Hours, Occupations, and Gender Differences in Labor Market Outcomes
We document a robust negative relationship between the log of mean annual hours in an occupation and the standard deviation of log annual hours within that occupation. We develop a unified model of occupational choice and labor supply that features heterogeneity across occupations in the return to working additional hours and show that it can match the key features of the data both qualitatively and quantitatively. We use the model to shed light on gender differences in labor market outcomes that arise because of gender asymmetries in home production responsibilities. Our model generates large gender gaps in hours of work, occupational choices, and wages. In particular, an exogenous difference in time devoted to home production of ten hours per week increases the observed gender wage gap by roughly eleven percentage points and decreases the share of females in high hours occupations by fourteen percentage points. The implied misallocation of talent across occupations has significant aggregate effects on productivity and welfare.
We thank Fabien Postel-Vinay and Henry Siu as well as seminar participants at the Barcelona Summer School in Economics, Canadian Economics Association Meeting, Canadian Macro Study Group, Cornell, Edinburgh MacCaLM Workshop, Federal Reserve Bank of Chicago, Federal Reserve Bank of Philadelphia, Guelph Workshop on Skills and Human Capital, IFS Conference on Labor Supply and the Welfare State, Oslo, Sichuan, Society for Economic Dynamics, Stockholm School of Economics, Sveriges Riksbank, Stanford, Toronto, and UCLA. Erosa and Fuster acknowledge financial support from the Spanish Economics Minister grant #ECO2015-68615-P. Kambourov acknowledges financial support from SSHRC Grant #435-2014-0815. The views expressed herein are those of the authors and do not necessarily reflect the views of the National Bureau of Economic Research.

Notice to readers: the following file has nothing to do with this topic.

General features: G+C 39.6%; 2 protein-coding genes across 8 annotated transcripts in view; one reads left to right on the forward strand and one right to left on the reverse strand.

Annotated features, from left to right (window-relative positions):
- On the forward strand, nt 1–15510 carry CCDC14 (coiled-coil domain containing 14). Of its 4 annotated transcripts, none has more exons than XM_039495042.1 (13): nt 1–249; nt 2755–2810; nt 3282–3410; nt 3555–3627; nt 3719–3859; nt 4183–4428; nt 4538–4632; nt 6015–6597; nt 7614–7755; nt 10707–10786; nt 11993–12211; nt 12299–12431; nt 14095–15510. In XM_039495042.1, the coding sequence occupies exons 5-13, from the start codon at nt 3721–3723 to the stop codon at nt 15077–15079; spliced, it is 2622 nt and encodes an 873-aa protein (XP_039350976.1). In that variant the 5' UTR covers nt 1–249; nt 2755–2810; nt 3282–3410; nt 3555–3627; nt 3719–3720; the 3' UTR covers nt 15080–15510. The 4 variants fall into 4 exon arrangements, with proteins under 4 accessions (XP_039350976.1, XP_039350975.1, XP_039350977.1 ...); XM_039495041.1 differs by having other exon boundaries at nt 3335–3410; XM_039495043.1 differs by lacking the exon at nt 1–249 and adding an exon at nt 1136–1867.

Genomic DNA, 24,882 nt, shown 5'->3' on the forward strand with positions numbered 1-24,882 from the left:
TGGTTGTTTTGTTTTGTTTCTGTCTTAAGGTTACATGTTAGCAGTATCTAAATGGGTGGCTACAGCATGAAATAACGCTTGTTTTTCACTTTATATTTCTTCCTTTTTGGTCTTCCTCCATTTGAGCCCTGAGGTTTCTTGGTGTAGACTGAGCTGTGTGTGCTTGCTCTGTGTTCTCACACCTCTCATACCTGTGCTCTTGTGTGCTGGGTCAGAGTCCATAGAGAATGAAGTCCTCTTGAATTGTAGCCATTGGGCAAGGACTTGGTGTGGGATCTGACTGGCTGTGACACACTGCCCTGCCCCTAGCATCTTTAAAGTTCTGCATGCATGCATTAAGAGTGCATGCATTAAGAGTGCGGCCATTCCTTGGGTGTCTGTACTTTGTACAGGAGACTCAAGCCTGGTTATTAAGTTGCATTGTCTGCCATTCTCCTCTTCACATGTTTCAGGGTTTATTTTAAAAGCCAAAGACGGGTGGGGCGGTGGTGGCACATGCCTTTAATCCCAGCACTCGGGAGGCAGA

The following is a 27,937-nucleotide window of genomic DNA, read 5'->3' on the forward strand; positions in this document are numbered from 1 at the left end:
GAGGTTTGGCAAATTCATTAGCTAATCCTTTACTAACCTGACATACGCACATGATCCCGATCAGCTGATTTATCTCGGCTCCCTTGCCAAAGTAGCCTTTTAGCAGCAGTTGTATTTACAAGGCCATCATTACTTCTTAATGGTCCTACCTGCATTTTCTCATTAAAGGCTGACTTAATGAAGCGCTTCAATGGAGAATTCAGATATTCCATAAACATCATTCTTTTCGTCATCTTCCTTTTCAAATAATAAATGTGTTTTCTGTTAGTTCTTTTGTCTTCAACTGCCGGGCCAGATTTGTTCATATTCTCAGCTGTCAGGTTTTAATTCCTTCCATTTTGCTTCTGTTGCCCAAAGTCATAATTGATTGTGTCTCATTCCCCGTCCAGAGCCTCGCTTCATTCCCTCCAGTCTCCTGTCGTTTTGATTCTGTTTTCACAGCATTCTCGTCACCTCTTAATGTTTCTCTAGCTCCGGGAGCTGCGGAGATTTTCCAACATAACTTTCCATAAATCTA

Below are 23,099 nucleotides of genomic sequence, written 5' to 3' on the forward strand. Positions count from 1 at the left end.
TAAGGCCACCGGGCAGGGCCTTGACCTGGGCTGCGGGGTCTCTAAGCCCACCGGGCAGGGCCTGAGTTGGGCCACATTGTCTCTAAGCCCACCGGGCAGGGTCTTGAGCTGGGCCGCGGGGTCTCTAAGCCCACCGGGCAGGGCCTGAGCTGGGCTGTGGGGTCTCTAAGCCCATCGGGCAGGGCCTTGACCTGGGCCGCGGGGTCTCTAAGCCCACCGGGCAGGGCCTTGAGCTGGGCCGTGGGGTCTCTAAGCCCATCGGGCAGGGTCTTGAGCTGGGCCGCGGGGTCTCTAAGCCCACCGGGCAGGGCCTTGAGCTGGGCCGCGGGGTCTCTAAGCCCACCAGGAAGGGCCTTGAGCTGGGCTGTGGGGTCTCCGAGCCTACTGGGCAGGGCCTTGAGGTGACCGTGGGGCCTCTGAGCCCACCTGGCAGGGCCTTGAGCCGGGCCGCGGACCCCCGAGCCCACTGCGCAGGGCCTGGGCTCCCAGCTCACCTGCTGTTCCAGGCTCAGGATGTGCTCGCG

I have received financial support in excess of $10,000 over the last three years from the Federal Reserve Bank of Minneapolis, the Federal Reserve Bank of Atlanta, Yonsei University (South Korea) and the World Bank.